1. High Profiles this week featured a fascinating in-depth interview with history writer Tom Holland about his intellectual journey, personal beliefs, Islam, secular liberalism, contemporary news, and Christianity more broadly.

I think I am naturally conservative. I think I’m more moved by things that have been than things that might be. I feel the power of what’s happening now as something that is rooted in the past.

So, essentially, what has happened is that I have lost my faith, and my faith was liberalism. I just don’t think it has any secure foundations at all. As Western power retreats, we’ve come to realise that these values that [we] had assumed were universal — human rights, the inherent dignity of Man, the obligation of the rich to the poor — are actually very culturally contingent. Our assumption that there are universal values is itself very culturally contingent — and specifically Christian, I think. I can find no basis for believing in any of this stuff at all that does not involve a conscious leap of faith.

I also feel that the legacy of Christian writings, of Christian experience, of Christian activism, of all the things about Christianity that stir and move me, [is] richer than anything that my secular liberal assumptions have to offer. I find it rich and beautiful and exciting in a way that as a child I found the Romans rich and beautiful and exciting. […]

Sometimes I think: This is just a fascinating cultural expression of something that’s been going on for hundreds of years. And then there are other times when I think: This is the key to why I think the way I do. Perhaps I just need to stop overthinking it.

Maybe I should just ‘surrender to the Spirit’. One of the things that really struck me writing Dominion was the vast [impact] that the idea of the Spirit has had — the idea that you can read something and suddenly the Spirit enables you to see things afresh, the idea of this fire that blazes and spreads across the world. There’s this tension between head and heart, between thought and Spirit.

2. On the subject of personal narratives, in Esquire novelist Raven Leilani delves headfirst into the cult of fandom at Comic Con. The experience of attending the spectacle provided for her the precise thing she was lacking after leaving organized religion: a sense of community, shared values, and acceptance by others. Fandom and Church aren’t all that different on those fronts. [Cue the shameless plug to pre-order the new chapter on fandom in the upcoming paperback version of Seculosity!]:

The decision to go to Comic Con was a hail Mary of sorts, a means to feel the kind of joy I felt when I was younger and more pious, and it took nothing at all to suspend my disbelief. This is a crucial part of fandom, a willingness to treat the imagined as meaningful, the decision to eschew skepticism and engage earnestly. My primary belief system had collapsed, but I missed the communion, the part of both religion and fandom that is based not in isolated practice, but in a fervor to share the good news. […]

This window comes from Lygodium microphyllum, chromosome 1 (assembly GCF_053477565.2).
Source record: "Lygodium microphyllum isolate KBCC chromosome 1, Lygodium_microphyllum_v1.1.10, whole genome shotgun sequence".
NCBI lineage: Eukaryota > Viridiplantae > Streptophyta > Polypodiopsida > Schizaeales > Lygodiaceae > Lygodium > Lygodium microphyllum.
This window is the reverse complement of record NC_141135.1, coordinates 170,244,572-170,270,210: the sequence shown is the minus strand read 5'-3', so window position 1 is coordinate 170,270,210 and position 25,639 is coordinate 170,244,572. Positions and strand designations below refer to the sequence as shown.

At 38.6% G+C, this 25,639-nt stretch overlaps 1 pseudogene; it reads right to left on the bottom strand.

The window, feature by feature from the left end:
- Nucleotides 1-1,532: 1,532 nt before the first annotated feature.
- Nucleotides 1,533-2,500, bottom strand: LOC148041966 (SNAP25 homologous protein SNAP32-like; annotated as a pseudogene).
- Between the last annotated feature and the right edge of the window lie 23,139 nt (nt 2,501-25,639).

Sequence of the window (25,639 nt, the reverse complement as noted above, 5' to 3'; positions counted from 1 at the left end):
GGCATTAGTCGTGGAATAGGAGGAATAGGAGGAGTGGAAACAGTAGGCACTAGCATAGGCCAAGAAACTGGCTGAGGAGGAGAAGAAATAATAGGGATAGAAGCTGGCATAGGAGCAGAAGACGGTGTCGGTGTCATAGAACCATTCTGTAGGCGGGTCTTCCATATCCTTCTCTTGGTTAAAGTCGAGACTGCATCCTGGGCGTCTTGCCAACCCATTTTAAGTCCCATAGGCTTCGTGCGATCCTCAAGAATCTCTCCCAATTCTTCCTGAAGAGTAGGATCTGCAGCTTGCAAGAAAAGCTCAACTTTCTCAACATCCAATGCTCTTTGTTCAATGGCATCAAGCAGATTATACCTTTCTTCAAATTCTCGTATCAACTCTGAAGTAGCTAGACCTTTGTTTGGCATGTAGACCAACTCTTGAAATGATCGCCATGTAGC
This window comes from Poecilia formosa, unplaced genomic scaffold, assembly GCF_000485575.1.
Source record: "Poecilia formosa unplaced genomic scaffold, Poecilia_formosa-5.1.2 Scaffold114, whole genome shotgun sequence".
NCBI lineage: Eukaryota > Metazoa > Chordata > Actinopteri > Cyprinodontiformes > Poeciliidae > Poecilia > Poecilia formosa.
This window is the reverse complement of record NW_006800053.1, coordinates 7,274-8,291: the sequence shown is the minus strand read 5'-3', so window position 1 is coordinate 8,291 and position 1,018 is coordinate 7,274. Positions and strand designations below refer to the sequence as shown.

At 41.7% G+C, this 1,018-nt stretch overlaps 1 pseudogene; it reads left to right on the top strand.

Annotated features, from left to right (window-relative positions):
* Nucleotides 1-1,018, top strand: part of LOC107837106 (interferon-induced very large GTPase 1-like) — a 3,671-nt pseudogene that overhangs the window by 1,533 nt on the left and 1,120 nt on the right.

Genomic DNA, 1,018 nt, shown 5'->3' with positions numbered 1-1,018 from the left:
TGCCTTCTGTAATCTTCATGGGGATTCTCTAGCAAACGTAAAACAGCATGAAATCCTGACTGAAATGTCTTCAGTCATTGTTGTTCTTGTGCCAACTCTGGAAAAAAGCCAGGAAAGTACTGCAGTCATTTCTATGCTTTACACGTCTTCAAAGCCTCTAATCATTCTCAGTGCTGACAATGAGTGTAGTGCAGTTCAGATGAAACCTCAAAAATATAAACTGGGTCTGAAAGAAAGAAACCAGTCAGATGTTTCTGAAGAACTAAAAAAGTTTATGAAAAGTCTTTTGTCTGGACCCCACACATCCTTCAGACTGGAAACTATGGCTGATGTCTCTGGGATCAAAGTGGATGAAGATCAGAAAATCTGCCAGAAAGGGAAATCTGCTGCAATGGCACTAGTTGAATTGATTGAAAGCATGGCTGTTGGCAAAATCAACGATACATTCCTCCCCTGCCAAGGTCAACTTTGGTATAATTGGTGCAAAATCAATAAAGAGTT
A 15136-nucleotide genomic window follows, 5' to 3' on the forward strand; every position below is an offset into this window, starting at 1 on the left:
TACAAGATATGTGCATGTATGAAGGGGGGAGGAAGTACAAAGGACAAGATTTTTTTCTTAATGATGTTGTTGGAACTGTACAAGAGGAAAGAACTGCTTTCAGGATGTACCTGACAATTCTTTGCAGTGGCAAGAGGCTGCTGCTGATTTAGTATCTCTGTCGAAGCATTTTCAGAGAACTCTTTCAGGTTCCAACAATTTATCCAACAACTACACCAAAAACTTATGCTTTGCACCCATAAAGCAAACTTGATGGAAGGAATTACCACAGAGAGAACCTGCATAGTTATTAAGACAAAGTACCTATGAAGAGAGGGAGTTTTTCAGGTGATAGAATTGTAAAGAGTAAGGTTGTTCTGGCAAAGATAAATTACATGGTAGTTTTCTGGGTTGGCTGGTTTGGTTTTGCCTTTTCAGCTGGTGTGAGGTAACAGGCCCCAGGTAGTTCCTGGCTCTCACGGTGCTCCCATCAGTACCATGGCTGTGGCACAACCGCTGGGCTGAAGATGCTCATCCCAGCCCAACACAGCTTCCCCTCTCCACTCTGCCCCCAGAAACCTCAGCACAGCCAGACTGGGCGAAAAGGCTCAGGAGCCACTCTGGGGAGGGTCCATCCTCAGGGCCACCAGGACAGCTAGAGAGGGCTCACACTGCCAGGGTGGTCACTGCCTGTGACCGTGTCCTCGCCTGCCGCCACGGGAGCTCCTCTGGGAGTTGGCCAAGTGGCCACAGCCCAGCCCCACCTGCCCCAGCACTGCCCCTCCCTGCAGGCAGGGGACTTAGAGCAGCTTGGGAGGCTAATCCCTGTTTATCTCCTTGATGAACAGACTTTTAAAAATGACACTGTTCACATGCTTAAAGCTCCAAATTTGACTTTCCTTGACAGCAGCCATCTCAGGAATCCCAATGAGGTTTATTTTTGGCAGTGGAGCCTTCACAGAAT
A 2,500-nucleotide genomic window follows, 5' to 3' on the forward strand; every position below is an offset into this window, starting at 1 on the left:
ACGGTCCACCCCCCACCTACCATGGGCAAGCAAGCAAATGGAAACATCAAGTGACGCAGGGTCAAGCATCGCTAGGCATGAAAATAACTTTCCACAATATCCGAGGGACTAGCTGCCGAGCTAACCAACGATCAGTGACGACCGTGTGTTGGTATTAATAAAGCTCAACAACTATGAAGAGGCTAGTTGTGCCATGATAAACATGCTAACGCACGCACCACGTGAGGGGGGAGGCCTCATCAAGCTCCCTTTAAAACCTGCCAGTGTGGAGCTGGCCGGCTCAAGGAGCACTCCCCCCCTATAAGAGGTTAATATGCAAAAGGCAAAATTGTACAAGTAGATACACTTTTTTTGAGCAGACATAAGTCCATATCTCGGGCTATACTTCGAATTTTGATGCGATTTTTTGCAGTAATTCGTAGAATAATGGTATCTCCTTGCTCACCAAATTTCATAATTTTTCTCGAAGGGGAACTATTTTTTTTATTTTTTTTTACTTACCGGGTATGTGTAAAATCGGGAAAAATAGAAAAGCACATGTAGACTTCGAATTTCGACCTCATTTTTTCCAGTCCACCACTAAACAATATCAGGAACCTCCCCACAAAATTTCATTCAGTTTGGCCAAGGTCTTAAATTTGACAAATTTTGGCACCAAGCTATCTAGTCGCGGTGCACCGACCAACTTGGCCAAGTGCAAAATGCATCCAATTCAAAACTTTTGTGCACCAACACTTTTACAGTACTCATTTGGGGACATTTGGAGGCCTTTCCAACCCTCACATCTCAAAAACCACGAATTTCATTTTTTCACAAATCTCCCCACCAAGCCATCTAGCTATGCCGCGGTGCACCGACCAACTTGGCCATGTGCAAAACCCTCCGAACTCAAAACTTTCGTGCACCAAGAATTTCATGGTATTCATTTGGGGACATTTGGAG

At Comic Con, much like a concert where you make it to the stage and see the frontman’s bare feet, the distance between creator and audience is collapsed. I had been unable to feel this kind of proximity to God, but at a panel in the Hammerstein Ballroom, I listened to one of my heroes go into great detail about why he couldn’t shit. He couldn’t shit because of Comic Con, because the bathrooms were hell, and because he had been anticipating questions from fans about a character who he had no intention of bringing back. Everyone was exactly this familiar, the overlap between the panel audiences occasionally breeding inside jokes — the shared looks between veteran voice actors, the one enthusiastic fan who always makes it to the mic. Occasionally you are a few steps behind, as I was during a Mark Hamill panel, when I, a person who had at that point not seen Star Wars, thought everyone was there for the same reason I was: to see what the voice of the Joker had to say. But eventually you catch up, and at the end of my first Comic Con I knew my way around. The crowd became a thing that moved me instead of a thing I was moving against.

I was surprised by how much I felt, but all around me, fans were peeking behind the curtain or in the throes of make-believe. We had all come for that contradiction of fandom — the need to tend to your most beloved imagined world and the urge to understand it so totally you are willing to seek out the seams. We had taken the fiction seriously enough to find the authors who were right alongside us, eating the same bare convention hotdogs, often fans themselves. For a while, I would describe Comic Con in the language I was most familiar with. I’d use words like church and epiphany to describe the four days I’d spent smelling the armpits of cosplayers and harried press. I’d tell the story of meeting the voice actor and try to describe the uncanny valley of a familiar, displaced voice, an accidental manifestation of what I’d been looking for and hadn’t been able to find through faith, proof that the fantastic can be made real.

3. The last few months have seen Robin DiAngelo’s book, White Fragility, soar to the top of bestseller lists. If you haven’t read it, you probably know someone reading it right now. It’s become something of a cultural phenomenon, leading New York Times columnist Ross Douthat to speculate about the book’s appeal to white America. Douthat argues that the book’s popularity is driven (in part) by a weariness with the whole system of meritocracy readers have benefited from and secretly despise. In other words, White Fragility offers an escape hatch that might paradoxically bolster white privilege. He writes:

Imagine yourself as a relatively privileged white person exhausted by meritocracy — an overworked student or a fretful parent or a school administrator constantly besieged by both. (Given the demographics of this paper’s readership, this may not require much imagination.)

Wouldn’t it come as a relief, in some way, if it turned out that the whole “exhausting ‘Alice in Wonderland’ Red Queen Race of full-time meritocratic achievement,” in the words of a pseudonymous critic, was nothing more than a manifestation of the very white supremacy that you, as a good liberal, are obliged to dismantle and oppose? If all the testing, all the “delayed gratification” and “perfectionism,” was, after all, just itself a form of racism, and in easing up, chilling out, just relaxing a little bit, you can improve your life and your kid’s life and, happily, strike an anti-racist blow as well?